According to National Household Survey data, in 2011 approximately 56 % of the translators, terminologists and interpreters worked in translation and interpretation services and 10% in federal administration. Others worked in a large number of different industries, with a certain concentration in finance and insurances (5%).

Employment characteristics

According to census and National Household Survey data, women held approximately 69% of the jobs in this occupation in 2011, a percentage that has been rising slightly since 1991 (64%). The annual employment income ($54,426) shown in the "Characteristics" section of the "Statistics" applies only to the 48% of people in this occupation who worked full time and full-year in 2010. The average employment income for those who did not work full time and full-year was $29,477.

B) Trends by speciality

In March 2014, approximately 98% of the Ordre professionnel des traducteurs et interprètes agréés du Québec (OTTIAQ) membership were at least translators, about 3.5% were at least terminologists and fewer than 2% were at least interpreters. It should be noted that some members of the order are certified in more than one category. These percentages provide an idea of the proportion of each specialty in the occupational group, but are approximate and subject to change. Membership in the order is not mandatory to work in these occupations or to use the titles translator, terminologist or interpreter. Only the titles of certified translator (C. Tr.), certified terminologist (C. Term.) and certified interpreter (C. Int.) are reserved for members of the order. According to the order's membership data, the strong growth in recently years has been limited exclusively to certified translators. The number of certified interpreters has remained steady, while the number of certified terminologists had dipped slightly.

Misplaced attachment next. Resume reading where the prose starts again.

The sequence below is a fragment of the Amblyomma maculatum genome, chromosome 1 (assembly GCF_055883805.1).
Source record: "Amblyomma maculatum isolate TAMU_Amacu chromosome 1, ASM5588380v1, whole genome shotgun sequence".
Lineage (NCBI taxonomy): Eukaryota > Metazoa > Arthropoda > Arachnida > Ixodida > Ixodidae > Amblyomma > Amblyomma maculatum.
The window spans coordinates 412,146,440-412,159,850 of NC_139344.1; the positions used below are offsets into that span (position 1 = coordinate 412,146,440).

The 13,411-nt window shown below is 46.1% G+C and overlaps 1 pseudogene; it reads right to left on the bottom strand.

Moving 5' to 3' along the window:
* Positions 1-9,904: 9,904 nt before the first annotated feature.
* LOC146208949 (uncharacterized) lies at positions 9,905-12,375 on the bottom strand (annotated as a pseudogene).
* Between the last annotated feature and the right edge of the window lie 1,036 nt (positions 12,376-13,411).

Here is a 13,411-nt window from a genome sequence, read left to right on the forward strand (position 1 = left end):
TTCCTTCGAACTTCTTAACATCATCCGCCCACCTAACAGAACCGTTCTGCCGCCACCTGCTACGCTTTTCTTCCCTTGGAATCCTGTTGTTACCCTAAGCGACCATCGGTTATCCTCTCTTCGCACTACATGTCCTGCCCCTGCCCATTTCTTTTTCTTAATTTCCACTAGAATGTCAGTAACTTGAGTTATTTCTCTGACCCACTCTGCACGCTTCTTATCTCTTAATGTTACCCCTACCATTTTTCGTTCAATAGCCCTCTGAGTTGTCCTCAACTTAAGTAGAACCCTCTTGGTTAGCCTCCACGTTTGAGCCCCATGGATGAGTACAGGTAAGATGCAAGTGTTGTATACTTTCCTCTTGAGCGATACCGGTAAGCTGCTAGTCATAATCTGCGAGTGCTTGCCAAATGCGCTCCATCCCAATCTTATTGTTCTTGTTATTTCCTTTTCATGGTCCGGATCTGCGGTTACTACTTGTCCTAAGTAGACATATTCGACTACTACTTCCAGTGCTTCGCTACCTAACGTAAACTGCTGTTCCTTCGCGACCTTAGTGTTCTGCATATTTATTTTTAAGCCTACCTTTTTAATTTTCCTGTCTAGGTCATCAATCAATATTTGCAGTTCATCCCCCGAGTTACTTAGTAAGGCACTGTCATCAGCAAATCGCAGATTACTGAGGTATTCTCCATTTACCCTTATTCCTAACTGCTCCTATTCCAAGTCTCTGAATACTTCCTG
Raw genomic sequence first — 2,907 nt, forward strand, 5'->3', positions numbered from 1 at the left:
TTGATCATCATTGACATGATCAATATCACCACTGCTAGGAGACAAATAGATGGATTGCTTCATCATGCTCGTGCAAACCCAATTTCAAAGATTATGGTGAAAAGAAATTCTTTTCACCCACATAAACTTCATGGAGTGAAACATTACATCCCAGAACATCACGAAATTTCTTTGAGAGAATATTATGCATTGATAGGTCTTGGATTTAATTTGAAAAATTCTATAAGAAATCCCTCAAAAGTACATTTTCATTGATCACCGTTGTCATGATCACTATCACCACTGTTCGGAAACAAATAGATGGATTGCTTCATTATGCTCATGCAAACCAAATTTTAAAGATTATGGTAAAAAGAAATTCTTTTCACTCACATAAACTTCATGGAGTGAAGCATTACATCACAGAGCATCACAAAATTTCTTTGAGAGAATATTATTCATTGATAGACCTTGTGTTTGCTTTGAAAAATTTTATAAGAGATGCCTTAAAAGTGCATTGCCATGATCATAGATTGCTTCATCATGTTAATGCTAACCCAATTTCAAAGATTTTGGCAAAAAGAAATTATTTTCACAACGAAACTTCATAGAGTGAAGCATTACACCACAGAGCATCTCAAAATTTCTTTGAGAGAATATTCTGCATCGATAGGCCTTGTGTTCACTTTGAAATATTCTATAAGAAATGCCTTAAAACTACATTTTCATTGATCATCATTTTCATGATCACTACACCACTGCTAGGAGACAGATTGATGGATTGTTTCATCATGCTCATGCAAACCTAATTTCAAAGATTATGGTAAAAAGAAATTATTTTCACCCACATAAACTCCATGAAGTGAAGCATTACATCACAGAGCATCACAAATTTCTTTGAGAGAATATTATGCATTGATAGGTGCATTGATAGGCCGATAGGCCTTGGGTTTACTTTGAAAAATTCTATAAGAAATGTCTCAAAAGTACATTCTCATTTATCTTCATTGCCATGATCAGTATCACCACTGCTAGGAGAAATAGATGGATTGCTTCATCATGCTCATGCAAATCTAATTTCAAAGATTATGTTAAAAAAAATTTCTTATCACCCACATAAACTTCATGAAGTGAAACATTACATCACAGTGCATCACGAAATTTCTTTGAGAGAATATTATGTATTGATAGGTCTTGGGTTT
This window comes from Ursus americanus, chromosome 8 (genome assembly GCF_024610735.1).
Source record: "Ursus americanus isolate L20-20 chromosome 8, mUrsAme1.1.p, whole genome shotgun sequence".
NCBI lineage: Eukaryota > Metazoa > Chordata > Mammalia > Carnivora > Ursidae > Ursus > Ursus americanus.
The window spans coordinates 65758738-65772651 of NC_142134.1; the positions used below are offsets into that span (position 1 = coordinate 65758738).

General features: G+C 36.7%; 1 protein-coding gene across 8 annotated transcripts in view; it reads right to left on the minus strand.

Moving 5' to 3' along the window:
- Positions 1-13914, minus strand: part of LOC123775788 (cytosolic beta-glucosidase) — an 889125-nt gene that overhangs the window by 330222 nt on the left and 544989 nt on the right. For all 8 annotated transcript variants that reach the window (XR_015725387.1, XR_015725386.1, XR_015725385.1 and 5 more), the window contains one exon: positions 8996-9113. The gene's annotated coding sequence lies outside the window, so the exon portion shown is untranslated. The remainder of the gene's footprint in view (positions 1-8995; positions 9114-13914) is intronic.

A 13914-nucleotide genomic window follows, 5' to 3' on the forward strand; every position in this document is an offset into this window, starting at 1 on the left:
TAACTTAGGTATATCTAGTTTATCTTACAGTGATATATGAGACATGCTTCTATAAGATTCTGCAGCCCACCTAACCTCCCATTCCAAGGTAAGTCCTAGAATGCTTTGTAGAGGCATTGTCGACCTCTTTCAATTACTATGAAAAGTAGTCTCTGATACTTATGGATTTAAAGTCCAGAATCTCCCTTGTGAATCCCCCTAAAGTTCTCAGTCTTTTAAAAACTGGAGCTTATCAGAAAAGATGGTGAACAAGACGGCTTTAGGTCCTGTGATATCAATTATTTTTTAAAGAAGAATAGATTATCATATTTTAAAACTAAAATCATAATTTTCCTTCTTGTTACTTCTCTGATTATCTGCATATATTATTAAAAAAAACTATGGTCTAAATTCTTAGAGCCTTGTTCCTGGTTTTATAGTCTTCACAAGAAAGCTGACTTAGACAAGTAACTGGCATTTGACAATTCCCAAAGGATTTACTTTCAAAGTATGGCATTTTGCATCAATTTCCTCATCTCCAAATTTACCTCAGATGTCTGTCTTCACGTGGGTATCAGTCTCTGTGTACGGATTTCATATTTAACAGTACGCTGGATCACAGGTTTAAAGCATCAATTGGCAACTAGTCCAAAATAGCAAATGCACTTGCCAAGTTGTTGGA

Translators work for translation companies, as salaried employees or for themselves, and for governments. Part-time work is common. Many translators have more than one job, such as writing; conversely, many members of other professions translate, often in very specific fields: actors, programmers, writers, teachers and so on. There is a larger percentage of these jobs on the Island of Montreal and in the Outaouais region than in the other regions. According to census data, in 2006, these regions where home to 57% of the members in this occupational group, whereas about 28% of the jobs were located there.

The translation market is experiencing strong growth in the public sector and, and even more in the private sector. This stems from the ever-growing need for information. The sectors that offer the best prospects in this area are aerospace, transport, corporate services, the pharmaceutical industry, telecommunications equipment, financial services, information technologies and international organizations. As a result of economic globalization, companies have to have their documentation translated into the languages of the countries that purchase their products or services. In addition to the traditional volume of translation in English and French, the local demand for multilingual translation (Spanish, German, Italian, and so on) is increasing. Clients prefer to do business with one translation company for all their translation needs.

Not only must the documentation that accompanies the products be understood in several languages, but because these products are becoming increasingly complex, the manuals that come with them are also much longer than before. For example, electronic products have a growing number of functions that must be clearly described in detail so users understand them. This factor is also generating an increase in the amount of work for translators.